A Fauquier landowner will get to keep his permit to build a looping road on his property — even though his neighbors believe it was designed to be a go-kart track — as the result of an unusual Board of Zoning Appeals meeting on Thursday. Still, a neighbor who lost her attempt to stop the road-building nonetheless declared victory, saying she was satisfied by promises made at the meeting.
“Although we didn’t get the permit revoked, we actually won the day,” wrote Jocelyn Alexander on a community Facebook page.
In a lively meeting packed with spectators, the BZA upheld the issuance of a grading permit to Najaf Husain, software entrepreneur, semi-professional race car driver and owner of Wildcat Equestrian Farm. Husain had said he was building a farm road for personal and agricultural use on his 250-acre property north of Warrenton.
In the course of the appeal, Husain stated that he had never planned to build a racetrack, and his lawyer said that if he did race go-karts on his property he would be subject to civil and criminal penalties. Alexander had appealed the county’s granting of the permit, and had said she was concerned about noise, traffic, environmental effects and property values if a racetrack were built.
Husain was granted a grading permit on April 2 to build what he called a “paved access road” to a proposed barn. Neighbors became suspicious when they saw that the 20-foot wide road included a long oval with interior connecting loops. They said in affidavits that they heard from close associates of Husain that he had long wanted to build a track for souped-up go-karts that resemble Formula-I racers. Alexander, who lives nearby and whose family once owned Husain’s land, appealed to the BZA based on what she acknowledged was “circumstantial evidence.”
At the meeting, Alexander’s lawyer David Konick exhibited a large engineer’s plan that showed what had been permitted – a straight 12-wide paved road leading to the 20-foot-wide loop in question. The permit also approved a separate 6-foot wide oval dirt track nearby that Husain said was already being used by his family for horses and dirt bikes.
Konick claimed the plans for the paved road included fuel tanks in an area labeled the “paddock,” which he said was a racing term for a place where cars were kept. “What are those for, to fuel up the sheep?” he asked.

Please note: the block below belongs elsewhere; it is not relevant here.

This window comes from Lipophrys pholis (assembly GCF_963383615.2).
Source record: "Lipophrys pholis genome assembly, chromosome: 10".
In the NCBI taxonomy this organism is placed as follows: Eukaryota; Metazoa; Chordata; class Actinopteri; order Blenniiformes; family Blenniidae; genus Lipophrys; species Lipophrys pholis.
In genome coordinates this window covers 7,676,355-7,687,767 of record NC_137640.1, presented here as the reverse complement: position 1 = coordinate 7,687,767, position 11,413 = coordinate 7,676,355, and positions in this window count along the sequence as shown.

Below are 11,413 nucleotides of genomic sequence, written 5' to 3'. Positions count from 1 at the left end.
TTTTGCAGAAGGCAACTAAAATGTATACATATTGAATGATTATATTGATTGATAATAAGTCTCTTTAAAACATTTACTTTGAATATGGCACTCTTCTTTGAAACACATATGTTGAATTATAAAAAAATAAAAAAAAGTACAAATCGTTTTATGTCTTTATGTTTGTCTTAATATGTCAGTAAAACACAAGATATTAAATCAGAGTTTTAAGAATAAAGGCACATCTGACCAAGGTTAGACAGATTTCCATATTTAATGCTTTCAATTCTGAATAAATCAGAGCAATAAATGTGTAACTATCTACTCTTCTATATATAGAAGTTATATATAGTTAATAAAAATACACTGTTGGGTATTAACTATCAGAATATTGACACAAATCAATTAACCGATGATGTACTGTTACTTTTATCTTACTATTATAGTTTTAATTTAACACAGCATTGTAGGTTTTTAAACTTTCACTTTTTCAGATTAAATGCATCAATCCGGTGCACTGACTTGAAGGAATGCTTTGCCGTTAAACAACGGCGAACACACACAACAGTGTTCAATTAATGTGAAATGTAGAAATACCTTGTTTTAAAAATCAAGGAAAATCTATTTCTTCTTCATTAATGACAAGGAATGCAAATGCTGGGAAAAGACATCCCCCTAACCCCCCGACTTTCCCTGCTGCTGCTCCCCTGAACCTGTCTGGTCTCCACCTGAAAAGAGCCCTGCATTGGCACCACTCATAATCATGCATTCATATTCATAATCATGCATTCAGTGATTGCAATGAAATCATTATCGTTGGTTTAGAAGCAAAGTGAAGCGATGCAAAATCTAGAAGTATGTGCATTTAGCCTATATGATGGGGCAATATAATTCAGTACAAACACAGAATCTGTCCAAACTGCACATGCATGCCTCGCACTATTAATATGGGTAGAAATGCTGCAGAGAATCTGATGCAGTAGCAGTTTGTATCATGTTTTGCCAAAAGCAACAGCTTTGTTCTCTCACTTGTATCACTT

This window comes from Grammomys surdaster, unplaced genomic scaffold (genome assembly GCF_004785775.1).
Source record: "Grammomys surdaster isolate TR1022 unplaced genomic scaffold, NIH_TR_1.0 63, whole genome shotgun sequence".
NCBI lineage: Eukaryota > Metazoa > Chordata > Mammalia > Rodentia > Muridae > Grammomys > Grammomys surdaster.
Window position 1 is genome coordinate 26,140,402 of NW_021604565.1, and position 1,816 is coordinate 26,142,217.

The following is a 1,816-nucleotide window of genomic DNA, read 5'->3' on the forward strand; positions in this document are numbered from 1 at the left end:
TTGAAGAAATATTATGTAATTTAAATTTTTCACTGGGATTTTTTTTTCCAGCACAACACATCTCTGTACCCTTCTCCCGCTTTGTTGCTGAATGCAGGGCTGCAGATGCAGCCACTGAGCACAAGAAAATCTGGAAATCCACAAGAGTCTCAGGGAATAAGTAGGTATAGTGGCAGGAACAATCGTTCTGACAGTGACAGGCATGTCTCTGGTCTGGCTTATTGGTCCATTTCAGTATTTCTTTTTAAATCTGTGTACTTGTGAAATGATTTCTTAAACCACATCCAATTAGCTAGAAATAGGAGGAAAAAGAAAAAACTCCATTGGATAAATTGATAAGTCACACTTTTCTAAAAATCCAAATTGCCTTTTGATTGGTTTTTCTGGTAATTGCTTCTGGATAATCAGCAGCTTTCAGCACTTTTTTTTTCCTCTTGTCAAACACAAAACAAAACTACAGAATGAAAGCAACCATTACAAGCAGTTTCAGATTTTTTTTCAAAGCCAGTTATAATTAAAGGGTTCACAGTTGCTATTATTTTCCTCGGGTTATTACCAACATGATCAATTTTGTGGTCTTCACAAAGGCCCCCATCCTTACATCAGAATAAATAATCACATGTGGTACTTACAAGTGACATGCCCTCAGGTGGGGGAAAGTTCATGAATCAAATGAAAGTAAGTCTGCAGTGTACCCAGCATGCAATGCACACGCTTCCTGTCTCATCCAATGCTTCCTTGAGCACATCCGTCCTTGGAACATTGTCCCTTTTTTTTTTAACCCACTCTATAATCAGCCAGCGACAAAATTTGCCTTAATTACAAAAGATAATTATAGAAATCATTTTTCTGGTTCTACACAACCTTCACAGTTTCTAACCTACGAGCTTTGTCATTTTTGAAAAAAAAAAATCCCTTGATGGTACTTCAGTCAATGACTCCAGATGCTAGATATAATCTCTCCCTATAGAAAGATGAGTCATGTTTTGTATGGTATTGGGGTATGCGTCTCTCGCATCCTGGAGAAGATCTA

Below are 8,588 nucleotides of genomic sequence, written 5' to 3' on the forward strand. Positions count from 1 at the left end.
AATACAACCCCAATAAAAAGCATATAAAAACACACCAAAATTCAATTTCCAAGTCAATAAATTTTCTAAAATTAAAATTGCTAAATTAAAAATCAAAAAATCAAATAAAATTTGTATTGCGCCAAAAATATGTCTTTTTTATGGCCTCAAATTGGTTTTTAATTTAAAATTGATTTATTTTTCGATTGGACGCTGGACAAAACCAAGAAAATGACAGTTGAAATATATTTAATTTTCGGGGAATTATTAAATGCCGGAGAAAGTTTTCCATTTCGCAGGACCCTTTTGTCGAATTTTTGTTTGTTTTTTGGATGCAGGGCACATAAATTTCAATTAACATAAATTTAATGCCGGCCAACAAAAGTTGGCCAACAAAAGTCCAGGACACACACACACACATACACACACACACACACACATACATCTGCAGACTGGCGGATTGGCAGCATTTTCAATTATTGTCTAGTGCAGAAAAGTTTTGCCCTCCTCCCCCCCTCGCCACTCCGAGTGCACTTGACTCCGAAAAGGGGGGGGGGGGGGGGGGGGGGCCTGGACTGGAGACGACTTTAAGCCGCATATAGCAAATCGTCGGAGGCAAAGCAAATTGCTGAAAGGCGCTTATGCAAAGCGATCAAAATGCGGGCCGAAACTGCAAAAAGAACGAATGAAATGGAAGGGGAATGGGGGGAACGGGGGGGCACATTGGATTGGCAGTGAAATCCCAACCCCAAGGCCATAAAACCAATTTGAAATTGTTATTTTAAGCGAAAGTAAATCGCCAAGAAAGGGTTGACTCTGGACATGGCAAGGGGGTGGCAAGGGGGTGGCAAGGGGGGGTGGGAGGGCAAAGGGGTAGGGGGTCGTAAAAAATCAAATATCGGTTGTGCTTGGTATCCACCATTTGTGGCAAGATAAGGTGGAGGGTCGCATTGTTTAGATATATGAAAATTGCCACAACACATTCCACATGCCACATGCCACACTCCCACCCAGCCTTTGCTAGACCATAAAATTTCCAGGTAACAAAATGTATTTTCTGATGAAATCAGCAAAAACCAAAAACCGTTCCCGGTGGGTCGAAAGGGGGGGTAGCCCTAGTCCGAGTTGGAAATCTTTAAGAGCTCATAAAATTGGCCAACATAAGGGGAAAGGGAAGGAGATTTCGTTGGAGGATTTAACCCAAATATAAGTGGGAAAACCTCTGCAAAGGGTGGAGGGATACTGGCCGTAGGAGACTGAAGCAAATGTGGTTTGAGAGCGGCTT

He said he did not have much of an argument with the zoning administrator, Amy Rogers, who granted the grading permit based on the information she was presented. But he said that in the application for the permit “material facts were either misrepresented or not represented at all” and he wanted to try to prove it.
He asked the board if they would compel witnesses to testify; he said he would likely want to subpoena Husain’s engineer, an excavator, and three of Husain’s acquaintances, including his business partner and his ex-wife. He told the board it was within their power to do so, but in the end the board voted 4-1 not to hear from witnesses.
Husain had earlier written a letter to the BZA stating that the looping road was to facilitate backing horse trailers and farm equipment into a barn that was planned for the end of the road. The letter stated that the dirt trail and the paved road were “not for use as a motorized mini ‘Formula 1’ type go kart” track, and that neither the paved road or the dirt trail were designed for commercial use.
Husain’s attorney, Gregory Ashwell, argued at Thursday’s meeting that the permit was issued for road grading and nothing else. “What would happen if the Indy 500 were held there?” he asked, rhetorically. He said the county could move for an abatement of the permit or even seek “jail time” for Husain.
“It will not be done,” he said. “I can assure you it is for agricultural purposes and for no more.” Ashwell said Husain was out of the country Thursday and could not be reached. Ashwell did not return a phone call later asking for comment.
Rogers, the zoning administrator, argued that her granting of the permit was done according to regulations and was based on information contained in the application. She said Husain’s application met the criteria required for a grading permit, and asked the board to uphold her decision. Board member Lawrence McDade said the appeal had not shown that the “zoning administrator’s decision was arbitrary,” and the board upheld the permit on a 5-0 vote.